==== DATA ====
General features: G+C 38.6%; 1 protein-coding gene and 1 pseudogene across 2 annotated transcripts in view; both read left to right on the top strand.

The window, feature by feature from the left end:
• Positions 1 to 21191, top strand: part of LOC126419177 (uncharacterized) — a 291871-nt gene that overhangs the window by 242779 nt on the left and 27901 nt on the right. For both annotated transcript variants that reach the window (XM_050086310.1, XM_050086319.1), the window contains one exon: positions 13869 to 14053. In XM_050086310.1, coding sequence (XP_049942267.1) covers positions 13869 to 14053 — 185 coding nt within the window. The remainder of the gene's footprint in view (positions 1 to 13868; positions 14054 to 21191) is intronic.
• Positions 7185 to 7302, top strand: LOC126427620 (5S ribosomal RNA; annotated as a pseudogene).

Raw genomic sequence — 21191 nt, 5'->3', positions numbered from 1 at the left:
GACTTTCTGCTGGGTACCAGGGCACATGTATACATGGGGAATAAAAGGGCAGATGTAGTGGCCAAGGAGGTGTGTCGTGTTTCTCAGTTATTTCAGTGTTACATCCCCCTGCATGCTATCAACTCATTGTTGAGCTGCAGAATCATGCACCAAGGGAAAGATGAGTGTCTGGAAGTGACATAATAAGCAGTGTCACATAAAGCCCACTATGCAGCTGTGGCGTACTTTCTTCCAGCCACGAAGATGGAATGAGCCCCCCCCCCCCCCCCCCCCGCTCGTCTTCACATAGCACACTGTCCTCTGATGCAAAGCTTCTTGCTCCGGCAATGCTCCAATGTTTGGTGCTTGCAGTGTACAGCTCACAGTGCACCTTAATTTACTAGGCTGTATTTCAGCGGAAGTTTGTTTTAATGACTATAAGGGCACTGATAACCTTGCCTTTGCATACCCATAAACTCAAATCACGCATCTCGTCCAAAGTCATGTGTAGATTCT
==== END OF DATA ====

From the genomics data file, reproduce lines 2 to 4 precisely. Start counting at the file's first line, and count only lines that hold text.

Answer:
The window, feature by feature from the left end:
• Positions 1 to 21191, top strand: part of LOC126419177 (uncharacterized) — a 291871-nt gene that overhangs the window by 242779 nt on the left and 27901 nt on the right. For both annotated transcript variants that reach the window (XM_050086310.1, XM_050086319.1), the window contains one exon: positions 13869 to 14053. In XM_050086310.1, coding sequence (XP_049942267.1) covers positions 13869 to 14053 — 185 coding nt within the window. The remainder of the gene's footprint in view (positions 1 to 13868; positions 14054 to 21191) is intronic.
• Positions 7185 to 7302, top strand: LOC126427620 (5S ribosomal RNA; annotated as a pseudogene).